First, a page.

Last Wednesday, acting Secretary of the Department of Homeland Security Chad Wolf was a world away, on an international junket that included stops in Qatar, Cyprus and Bahrain. That morning, the same day thousands of Trump supporters descended on Washington, D.C., for a “Save America Rally,” Wolf popped up on Twitter to share photos of a meet-and-greet with Bahraini officials to discuss, among other things, “counterterrorism” and “infrastructure security.”
Two hours later, President Trump told his supporters to march to the Capitol. Five hours later, an aide interrupted a speech Sen. James Lankford was giving on the Senate floor to say that “protesters are in the building."
Wolf would later condemn the attacks as “tragic and sickening,” as almost every Republican official did. Wolf also publicly called on the president “to strongly condemn the violence that took place yesterday.”
But now Wolf is gone, the latest member of Trump's Cabinet to step down since the attack.
Unlike Transportation Secretary Elaine Chao and Education Secretary Betsy DeVos, Wolf didn’t mention the chaos at the Capitol when he announced his departure Monday. In a letter obtained by RealClearPolitics, he cited instead “recent events, including the ongoing and meritless court rulings regarding the validity of my authority as acting secretary.” (Wolf succeeded Kevin McAleenan, whose status as acting DHS chief was also disputed when he took over for Kirstjen Nielsen in April 2019.)
And this is another distinction: Wolf and the rest of the Trump administration had been quick to condemn violence when it was perpetrated by leftists. In fact, the head of DHS flew to Portland, Ore., this July to rally law enforcement defending a besieged federal courthouse.
“If local leaders are not going to step up and have the political will to stop this,” he told RCP in an exclusive interview before addressing officers dressed in flak jackets and fatigues, “then the president's been clear: The federal government will.”
An attack on a federal building was the same as an attack America, he added: “We are not going to abandon this seat of justice here in downtown Portland and have violent anarchists overrun it.”
What of the hooligans outside the walls of the courthouse that summer night and so many others, the ones hurling fireworks and chucking rocks at cops? Did Wolf consider, RCP asked, their violent protests an act of insurrection? "I think at some point you certainly could,” he said. “I'm not talking about it in that way at this moment — what I'm focused on is first making sure that we're protecting our officers.”
Talk of insurrection is now in vogue. House Majority Leader Steny Hoyer indicated late Monday that Democrats would move to impeach the president Wednesday on charges of inciting an insurrection. Before the November elections, though, it was Republicans who were pointing to charred city blocks as an ominous warning sign. It was Trump vs. Biden in the era of mob politics, with both sides moving to distance themselves from the violent constituency no one wanted.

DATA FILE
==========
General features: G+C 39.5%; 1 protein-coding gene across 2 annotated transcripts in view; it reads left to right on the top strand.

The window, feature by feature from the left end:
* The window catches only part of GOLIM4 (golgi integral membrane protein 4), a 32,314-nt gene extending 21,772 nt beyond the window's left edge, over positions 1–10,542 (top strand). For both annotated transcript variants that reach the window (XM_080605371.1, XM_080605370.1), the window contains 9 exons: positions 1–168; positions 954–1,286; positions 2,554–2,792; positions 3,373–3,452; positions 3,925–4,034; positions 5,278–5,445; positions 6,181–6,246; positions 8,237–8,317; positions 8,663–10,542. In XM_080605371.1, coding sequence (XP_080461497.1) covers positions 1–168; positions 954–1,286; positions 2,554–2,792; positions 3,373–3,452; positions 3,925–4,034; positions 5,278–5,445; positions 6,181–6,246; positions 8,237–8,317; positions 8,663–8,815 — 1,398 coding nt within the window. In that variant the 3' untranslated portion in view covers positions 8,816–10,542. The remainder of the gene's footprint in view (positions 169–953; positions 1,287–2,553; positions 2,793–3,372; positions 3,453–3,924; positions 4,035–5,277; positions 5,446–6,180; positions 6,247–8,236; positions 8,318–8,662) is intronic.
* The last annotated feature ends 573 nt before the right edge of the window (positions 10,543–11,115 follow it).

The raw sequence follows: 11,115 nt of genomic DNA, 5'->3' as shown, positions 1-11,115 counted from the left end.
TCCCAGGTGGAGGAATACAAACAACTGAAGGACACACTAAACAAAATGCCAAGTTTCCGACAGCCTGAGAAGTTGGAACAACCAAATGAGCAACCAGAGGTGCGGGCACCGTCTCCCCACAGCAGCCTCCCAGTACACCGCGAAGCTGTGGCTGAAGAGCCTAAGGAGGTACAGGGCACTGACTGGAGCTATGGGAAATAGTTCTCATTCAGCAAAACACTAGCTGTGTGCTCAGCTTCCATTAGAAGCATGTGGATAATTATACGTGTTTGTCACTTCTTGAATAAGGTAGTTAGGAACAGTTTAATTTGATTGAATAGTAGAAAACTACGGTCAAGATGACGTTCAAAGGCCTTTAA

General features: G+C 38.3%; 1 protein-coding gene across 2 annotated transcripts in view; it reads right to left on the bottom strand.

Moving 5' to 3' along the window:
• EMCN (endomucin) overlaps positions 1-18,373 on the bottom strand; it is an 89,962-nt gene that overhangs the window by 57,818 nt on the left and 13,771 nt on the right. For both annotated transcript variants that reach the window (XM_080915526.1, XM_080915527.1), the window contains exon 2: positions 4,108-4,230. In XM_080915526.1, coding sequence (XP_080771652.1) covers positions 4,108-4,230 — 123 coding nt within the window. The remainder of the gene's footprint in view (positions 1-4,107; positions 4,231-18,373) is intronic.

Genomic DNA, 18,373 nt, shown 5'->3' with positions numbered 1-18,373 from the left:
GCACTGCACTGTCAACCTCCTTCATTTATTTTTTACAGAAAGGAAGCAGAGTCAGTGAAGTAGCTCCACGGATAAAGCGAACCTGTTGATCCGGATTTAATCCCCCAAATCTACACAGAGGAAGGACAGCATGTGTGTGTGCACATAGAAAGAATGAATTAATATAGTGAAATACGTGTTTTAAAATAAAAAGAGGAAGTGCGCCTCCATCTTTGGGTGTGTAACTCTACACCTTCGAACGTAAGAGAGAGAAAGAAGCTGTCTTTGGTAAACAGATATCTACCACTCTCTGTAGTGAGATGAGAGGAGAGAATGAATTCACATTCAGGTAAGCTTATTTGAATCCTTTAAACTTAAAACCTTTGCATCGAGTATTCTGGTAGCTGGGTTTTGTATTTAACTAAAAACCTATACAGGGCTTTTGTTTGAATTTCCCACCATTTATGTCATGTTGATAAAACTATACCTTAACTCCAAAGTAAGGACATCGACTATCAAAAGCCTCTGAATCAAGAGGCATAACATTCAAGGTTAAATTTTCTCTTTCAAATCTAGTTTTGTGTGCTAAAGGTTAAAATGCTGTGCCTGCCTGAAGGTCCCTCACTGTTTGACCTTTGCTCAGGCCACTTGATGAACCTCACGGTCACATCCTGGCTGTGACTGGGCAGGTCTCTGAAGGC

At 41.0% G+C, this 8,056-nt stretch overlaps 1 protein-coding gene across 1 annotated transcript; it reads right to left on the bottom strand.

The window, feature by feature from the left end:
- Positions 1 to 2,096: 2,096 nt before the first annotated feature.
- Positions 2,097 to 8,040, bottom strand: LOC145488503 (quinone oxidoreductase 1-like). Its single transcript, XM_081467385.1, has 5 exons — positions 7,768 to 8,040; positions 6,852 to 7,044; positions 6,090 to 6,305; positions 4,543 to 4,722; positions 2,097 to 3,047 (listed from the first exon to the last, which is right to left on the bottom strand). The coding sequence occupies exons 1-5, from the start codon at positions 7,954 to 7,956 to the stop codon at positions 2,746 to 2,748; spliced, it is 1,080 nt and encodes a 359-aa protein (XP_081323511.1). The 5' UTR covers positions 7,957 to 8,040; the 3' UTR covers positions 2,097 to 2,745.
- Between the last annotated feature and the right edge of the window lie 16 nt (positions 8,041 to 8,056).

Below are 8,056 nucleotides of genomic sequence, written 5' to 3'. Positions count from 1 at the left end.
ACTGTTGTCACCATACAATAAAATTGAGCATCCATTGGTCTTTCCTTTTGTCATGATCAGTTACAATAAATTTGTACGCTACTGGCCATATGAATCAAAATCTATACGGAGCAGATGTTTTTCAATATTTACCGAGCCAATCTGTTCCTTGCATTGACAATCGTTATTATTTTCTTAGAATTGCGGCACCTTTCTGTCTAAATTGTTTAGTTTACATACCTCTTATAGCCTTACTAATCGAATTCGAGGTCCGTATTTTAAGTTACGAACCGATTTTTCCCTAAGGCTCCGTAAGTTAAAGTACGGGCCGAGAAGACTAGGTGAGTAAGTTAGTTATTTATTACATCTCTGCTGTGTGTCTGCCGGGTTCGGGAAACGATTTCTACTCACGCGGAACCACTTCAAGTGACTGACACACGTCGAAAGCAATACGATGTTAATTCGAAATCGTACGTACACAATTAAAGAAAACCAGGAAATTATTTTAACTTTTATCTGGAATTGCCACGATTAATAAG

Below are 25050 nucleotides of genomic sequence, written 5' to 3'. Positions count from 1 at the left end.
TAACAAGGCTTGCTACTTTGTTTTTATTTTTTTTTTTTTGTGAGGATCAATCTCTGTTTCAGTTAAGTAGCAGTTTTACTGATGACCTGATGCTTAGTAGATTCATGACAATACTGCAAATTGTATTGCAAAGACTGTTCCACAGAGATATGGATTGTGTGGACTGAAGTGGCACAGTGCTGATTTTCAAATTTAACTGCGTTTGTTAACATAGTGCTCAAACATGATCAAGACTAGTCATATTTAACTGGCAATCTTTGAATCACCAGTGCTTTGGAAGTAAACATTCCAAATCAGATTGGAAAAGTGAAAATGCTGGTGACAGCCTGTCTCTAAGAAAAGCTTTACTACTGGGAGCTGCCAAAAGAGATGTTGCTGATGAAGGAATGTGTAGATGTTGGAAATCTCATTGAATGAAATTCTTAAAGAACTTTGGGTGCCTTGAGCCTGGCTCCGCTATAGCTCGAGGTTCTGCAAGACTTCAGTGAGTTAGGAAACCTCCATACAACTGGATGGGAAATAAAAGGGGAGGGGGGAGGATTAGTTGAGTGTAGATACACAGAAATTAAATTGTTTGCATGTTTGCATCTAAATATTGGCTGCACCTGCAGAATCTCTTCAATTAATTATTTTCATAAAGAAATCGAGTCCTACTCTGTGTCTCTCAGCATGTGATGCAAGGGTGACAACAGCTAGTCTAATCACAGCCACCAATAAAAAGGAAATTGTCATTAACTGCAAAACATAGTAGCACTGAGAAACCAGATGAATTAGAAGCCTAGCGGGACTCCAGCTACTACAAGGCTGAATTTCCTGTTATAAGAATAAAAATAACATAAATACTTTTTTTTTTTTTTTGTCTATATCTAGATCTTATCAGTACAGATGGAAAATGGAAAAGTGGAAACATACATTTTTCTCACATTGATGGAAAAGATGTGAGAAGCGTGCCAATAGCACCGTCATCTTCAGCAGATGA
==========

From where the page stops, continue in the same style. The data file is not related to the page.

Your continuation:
“They will make every city look like Democrat-run Portland, Oregon,” Trump tweeted. “No one will be safe in Biden’s America.”
The president is now been banned from Twitter, and the dystopian future has come to the nation’s capital not at the hands of those who burned Kenosha or Minneapolis or Seattle but by those who thought they were storming Congress in service to Trump.
Many on the right now bristle at what they feel is a double standard. They complain that politicians who said that antifa “is a myth” and pundits who insisted that the crowds burning convenience stores in Minneapolis were “mostly peaceful” are now vociferously condemning the Trump rabble that stormed and occupied the halls of government. This does not include Ken Cuccinelli. Instead, the acting deputy DHS director sees the political violence as a continuum.
While assessing security at the Capitol the night of the attack, Cuccinelli told RCP he could see through the shattered windows and onto the floor of the House. “This is not the way we're supposed to govern ourselves in this country,” he said. “We've been saying that at DHS for six months, and we condemn violence, no matter who's doing it.”
But Cuccinelli believes that bad actors on the right learned from bad actors on the left after watching chaos go unpunished. “I remember distinctly Speaker Pelosi, instead of condemning violent protesters, condemning police by calling them storm troopers,” he said. The result: “When it's effectively encouraged by the powers that be, and allowed to go on all over the country, well, expect it to continue, and expect other people who observe that then to say, ‘Well, hey, if they can do it, we can do it.’”
While Wolf resigned Monday, Trump declared a state of emergency in Washington, D.C., and ordered federal authorities to supplement local efforts to keep the peace ahead of Biden’s inauguration. Much of that work, the president said in a statement, will be done by the Federal Emergency Management Agency — a department of DHS.